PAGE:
There is an active literature that tries to explain the size distribution of cities. It is based on a strong regularity, that the distribution follows a Zipf law (population rank times population is constant). Models try to explain this fact with rather simple structures and then back out what assumptions are needed to obtain the Zipf law, with little regard whether these assumptions make much sense. This is not how someone usually proceeds. While you indeed want to explain a fact, you use believable assumptions and then draw a theory and check whether it can replicate the fact. Also, you not want to have a model with many degrees of freedom to explain a single fact, you want to check on many aspects from the data.

Marcus Berliant and Hiroki Watanabe share this concern. They point out that the current theories assume that households cannot insure against city-level shocks, which are at the heart of the models. This is important, because insurance and moving can be considered substitutes. If some insurance is available for example through self-insurance, then there is little reason to move, especially given the empirically large costs of doing so, and all that matters are the initial conditions. In order to obtain more sensible results, Berliant and Watanabe assume that city-specific shocks leads to a winner-takes-all outcome: the best city gets to produce everything within a sector. Then insuring is inferior to moving, as the first yields only a partial wage while the latter a full wage. The availability of partial insurance does not change this. In some sense, the presence of insurance does not matter in this model, while it matters in others. But this relies on the extreme risk that is assumed. Have we progressed? I am not sure.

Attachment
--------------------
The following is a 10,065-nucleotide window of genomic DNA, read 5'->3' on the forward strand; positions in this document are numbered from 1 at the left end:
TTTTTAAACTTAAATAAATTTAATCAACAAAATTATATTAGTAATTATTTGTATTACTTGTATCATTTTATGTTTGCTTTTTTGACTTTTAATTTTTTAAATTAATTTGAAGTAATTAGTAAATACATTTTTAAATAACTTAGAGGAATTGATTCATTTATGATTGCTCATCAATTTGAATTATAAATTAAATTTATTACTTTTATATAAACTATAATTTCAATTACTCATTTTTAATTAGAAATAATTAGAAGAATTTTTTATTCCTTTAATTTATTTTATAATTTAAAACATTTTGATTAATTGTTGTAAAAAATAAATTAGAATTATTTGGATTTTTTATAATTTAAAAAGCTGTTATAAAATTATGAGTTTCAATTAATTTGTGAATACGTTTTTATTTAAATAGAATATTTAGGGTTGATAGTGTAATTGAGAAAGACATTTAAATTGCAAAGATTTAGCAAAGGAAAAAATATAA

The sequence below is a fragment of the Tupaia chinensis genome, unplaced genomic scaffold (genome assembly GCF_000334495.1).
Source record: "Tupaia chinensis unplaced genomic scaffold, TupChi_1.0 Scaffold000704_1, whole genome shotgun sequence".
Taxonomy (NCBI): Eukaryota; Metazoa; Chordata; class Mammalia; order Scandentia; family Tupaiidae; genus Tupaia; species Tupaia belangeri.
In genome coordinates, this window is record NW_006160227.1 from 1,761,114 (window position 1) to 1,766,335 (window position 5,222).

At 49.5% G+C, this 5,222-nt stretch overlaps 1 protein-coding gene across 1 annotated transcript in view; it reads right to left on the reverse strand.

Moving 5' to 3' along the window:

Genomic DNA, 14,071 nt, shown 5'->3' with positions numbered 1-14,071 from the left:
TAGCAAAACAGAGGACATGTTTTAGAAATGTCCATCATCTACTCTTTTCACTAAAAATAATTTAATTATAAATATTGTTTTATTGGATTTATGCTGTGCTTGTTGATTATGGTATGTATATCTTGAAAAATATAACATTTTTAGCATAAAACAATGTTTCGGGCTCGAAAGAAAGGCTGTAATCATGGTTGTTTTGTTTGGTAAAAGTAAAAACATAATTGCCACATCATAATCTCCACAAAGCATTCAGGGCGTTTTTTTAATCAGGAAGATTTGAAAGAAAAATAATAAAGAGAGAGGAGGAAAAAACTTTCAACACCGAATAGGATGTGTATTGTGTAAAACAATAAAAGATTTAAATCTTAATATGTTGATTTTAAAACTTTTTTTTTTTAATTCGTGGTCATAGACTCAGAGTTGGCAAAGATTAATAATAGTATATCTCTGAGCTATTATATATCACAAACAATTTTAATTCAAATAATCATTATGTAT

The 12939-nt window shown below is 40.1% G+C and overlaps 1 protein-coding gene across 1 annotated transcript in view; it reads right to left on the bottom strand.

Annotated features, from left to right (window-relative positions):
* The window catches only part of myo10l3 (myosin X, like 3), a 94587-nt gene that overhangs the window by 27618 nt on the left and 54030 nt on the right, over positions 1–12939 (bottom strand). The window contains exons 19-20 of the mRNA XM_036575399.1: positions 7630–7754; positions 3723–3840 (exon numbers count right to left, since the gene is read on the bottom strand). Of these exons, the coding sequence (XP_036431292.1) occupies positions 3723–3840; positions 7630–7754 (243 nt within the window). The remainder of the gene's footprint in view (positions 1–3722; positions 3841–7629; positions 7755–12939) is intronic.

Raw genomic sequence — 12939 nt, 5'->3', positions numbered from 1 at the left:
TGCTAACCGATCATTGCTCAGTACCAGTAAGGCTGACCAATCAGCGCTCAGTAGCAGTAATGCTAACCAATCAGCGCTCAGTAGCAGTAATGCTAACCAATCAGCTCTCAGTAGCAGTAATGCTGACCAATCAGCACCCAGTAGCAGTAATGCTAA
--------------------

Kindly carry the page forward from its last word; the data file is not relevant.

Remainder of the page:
## Wednesday, September 28, 2011

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